Pathways for an Inclusive and Resilient Economy in Indianapolis
The goal of the December 18 event, “Indianapolis After the Covid-19 Pandemic,” was to hear from a cross section of Indianapolis leaders on their efforts to open the economy in a way that is inclusive and creates resiliency for the future, explained Garvester Kelley, regional program lead for community and economic development at the Federal Reserve Bank of Chicago. This virtual discussion was the 12th in a series of Project Hometown events that have brought together civic leaders, researchers, policymakers, Chicago Fed staff, and interested community members across the Seventh District.
Charlie Evans, president of the Chicago Fed, remarked that communities across the District have suffered from the health and economic impacts of the pandemic, and those in underserved communities have experienced the greatest negative effects in terms of business closures, job losses, and negative health outcomes associated with Covid-19 infection. “We need comprehensive and tailored approaches to address the unique challenges of each community,” Evans said. Exactly one year ago, Evans took part in a discussion with leaders of the Central Indiana Corporate Partnership and the Economic Club of Indiana, remarking “I was struck by the strong public/private partnerships that existed in Indianapolis, as well as the strong legacy of civic engagement.” Evans added that “strong anchor institutions” have provided a valuable source of support early on in the pandemic and on a continued basis.
Michael Huber, president and CEO of the Indy Chamber, moderated the event. The chamber serves over 2,000 member businesses with the goal of growing the economy of Indianapolis inclusively. The Indianapolis region has faced incredible challenges as a result of the pandemic, Huber reported, and the pandemic is disproportionately affecting communities of color. He spoke of his appreciation for healthcare workers, teachers, and minority-owned, small businesses hit particularly hard by the pandemic. There has been a greater awareness of racism and racial inequality in Indianapolis following the killing of George Floyd and the protests that followed, explained Huber. Among elected officials and the private sector in Indianapolis, there is now an urgency to take action because “not only is it the right thing to do, but it’s in our long-term best interest as a community and as an economy,” he explained.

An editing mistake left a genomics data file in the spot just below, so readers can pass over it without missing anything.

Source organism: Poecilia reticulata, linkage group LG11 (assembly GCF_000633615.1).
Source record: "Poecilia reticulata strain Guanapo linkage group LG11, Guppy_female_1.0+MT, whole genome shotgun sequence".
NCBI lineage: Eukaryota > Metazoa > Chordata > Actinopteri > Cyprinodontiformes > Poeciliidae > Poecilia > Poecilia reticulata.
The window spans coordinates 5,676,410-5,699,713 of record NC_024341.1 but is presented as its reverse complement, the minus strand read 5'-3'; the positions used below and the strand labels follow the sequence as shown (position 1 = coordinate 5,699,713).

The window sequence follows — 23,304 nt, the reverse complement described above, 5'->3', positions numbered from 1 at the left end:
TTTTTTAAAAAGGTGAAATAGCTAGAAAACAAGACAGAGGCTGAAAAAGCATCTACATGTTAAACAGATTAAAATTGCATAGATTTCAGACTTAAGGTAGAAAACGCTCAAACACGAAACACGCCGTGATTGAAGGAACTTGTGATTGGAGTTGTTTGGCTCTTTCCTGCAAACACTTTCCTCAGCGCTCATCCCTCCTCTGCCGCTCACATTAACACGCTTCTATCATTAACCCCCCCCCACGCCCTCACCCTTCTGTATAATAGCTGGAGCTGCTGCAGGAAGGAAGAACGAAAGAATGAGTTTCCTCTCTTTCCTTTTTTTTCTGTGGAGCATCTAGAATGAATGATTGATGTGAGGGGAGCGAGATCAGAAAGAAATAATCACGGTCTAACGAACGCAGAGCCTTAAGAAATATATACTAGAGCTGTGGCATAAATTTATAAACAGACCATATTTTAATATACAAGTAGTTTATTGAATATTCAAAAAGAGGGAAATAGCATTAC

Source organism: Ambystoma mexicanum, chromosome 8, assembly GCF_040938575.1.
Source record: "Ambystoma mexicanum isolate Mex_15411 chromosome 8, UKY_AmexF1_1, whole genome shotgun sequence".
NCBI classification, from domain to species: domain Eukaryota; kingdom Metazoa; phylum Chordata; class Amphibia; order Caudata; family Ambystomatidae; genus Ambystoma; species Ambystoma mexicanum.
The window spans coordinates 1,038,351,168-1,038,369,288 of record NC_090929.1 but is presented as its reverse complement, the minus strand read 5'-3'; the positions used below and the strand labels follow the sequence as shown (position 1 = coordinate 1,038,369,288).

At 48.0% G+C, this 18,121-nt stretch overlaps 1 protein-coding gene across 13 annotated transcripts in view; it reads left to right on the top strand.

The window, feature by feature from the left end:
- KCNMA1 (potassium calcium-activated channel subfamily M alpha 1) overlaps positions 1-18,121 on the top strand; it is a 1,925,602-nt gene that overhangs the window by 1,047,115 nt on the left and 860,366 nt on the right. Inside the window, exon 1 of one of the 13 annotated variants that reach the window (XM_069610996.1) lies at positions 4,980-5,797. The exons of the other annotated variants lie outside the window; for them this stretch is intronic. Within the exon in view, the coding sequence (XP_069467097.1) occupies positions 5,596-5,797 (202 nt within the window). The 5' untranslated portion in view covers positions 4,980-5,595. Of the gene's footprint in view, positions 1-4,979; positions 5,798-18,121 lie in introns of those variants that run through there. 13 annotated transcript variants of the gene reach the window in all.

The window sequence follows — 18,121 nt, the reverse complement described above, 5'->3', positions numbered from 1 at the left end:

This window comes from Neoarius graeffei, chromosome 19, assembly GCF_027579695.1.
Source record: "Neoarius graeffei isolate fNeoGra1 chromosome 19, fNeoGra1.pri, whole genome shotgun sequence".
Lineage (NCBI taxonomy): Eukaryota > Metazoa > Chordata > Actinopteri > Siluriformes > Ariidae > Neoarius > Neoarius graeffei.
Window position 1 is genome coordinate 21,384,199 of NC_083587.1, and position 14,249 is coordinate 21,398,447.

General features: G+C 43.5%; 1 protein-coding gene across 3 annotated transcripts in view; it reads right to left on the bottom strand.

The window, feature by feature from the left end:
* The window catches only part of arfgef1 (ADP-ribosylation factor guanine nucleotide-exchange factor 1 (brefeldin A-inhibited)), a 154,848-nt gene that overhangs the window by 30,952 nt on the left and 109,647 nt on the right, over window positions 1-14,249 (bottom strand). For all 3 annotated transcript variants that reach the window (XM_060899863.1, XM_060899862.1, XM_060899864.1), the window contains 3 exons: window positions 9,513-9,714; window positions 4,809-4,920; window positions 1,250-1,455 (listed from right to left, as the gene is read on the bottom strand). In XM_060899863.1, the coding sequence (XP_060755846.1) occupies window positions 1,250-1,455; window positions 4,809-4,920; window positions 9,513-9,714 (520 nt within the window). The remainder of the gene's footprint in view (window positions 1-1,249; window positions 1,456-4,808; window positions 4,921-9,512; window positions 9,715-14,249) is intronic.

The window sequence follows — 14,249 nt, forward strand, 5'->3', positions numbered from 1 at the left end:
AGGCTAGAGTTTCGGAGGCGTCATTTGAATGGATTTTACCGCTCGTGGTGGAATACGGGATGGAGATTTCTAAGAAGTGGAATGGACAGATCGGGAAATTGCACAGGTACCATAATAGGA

Vop Osili, president of the Indianapolis City-County Council, reaffirmed Huber’s comments on the importance of inclusiveness, remarking “while the case for racial equity can and does rest squarely on moral grounds, I believe the concept of equity will play an enormous role in our economic recovery and growth in a post-Covid Indianapolis.” Currently, there is a wide racial wealth gap, Osili pointed out, with the median net worth of White households in Indianapolis 13 times that of Black households and 10 times that of Latinx households. Addressing wage disparities between employees of color and White employees would help to boost the local and regional economy, he said. In support of diverse hiring, Osili noted that “research demonstrates that companies with more diverse workforces have higher revenues, more customers, and great market shares.” Panelist Pamela Ross is the vice president of opportunity, equity, and inclusion at the Central Indiana Community Foundation (CICF), and her job is to make sure that each day the organization is working to dismantle racism in the city, she explained. CICF’s goal, Ross said, is to become “an antiracist multicultural organization.“ She is working toward greater awareness and ways to “reimagine” the Indianapolis economy. Changing the behavior of businesses on a large scale is needed to achieve goals for an inclusive economy, concluded Huber. Ross said she believes there has been a ”greater willingness but also intentionality of how we can do better,” including at the Indy Chamber.